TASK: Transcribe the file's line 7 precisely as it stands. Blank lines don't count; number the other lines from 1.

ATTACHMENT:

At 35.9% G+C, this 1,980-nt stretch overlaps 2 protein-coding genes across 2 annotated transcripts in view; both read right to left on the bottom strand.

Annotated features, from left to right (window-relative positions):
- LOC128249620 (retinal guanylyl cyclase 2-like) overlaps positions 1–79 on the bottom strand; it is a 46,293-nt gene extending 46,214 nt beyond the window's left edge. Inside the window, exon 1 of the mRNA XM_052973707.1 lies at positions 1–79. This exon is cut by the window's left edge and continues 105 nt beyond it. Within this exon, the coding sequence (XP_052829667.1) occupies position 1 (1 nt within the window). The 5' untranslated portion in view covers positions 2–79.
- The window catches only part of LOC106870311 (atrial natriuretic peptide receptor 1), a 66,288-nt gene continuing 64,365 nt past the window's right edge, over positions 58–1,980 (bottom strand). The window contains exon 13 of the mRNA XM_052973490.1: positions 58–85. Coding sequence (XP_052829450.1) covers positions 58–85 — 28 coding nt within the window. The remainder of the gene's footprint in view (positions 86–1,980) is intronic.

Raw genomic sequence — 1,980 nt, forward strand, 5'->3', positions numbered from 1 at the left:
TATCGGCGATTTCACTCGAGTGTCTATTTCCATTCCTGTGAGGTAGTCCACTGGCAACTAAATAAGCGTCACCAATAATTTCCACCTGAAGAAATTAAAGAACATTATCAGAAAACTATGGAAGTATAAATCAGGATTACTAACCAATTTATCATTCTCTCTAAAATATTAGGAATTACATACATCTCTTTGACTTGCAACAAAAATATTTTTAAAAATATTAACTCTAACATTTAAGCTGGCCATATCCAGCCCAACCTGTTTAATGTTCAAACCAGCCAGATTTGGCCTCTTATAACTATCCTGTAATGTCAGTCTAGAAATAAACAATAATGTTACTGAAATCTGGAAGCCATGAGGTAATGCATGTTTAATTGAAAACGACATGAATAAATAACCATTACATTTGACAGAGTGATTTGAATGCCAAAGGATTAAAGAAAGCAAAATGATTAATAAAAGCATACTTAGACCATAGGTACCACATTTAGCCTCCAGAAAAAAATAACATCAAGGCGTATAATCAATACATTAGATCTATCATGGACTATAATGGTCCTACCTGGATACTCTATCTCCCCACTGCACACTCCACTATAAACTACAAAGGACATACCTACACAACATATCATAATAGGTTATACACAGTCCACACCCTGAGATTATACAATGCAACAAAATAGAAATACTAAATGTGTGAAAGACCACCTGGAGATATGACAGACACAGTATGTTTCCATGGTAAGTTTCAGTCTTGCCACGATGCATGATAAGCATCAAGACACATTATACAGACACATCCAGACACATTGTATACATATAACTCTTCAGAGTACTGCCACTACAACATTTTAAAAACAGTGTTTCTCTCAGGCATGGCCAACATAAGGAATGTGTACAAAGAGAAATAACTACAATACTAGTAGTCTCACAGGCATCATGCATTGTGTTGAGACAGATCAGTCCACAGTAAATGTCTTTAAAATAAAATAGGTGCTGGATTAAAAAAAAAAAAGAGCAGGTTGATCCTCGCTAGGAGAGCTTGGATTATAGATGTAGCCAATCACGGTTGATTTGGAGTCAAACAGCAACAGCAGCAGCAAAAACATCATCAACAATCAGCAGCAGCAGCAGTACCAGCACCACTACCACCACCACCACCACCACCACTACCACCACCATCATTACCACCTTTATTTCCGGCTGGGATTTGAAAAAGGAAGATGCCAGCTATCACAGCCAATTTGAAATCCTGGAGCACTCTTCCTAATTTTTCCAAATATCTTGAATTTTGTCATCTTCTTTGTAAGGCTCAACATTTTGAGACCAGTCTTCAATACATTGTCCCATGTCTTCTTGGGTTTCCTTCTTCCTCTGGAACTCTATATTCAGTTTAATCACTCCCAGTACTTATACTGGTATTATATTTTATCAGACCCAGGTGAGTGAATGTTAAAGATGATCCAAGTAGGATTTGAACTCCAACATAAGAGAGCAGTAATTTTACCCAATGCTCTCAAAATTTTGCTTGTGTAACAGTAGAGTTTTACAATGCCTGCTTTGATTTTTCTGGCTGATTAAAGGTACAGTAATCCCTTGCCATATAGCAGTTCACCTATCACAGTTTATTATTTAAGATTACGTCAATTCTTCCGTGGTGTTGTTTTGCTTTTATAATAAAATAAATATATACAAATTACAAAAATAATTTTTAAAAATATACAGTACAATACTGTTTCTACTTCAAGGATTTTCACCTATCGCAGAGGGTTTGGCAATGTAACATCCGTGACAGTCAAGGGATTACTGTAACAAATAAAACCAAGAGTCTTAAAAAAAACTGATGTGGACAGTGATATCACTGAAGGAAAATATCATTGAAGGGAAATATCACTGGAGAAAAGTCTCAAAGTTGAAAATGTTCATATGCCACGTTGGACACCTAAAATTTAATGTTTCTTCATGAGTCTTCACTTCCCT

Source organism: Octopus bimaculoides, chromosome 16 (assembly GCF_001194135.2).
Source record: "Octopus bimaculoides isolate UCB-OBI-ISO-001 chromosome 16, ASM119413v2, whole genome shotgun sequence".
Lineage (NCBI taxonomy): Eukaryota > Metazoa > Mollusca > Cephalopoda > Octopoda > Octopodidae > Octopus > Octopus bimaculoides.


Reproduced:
Source organism: Octopus bimaculoides, chromosome 16 (assembly GCF_001194135.2).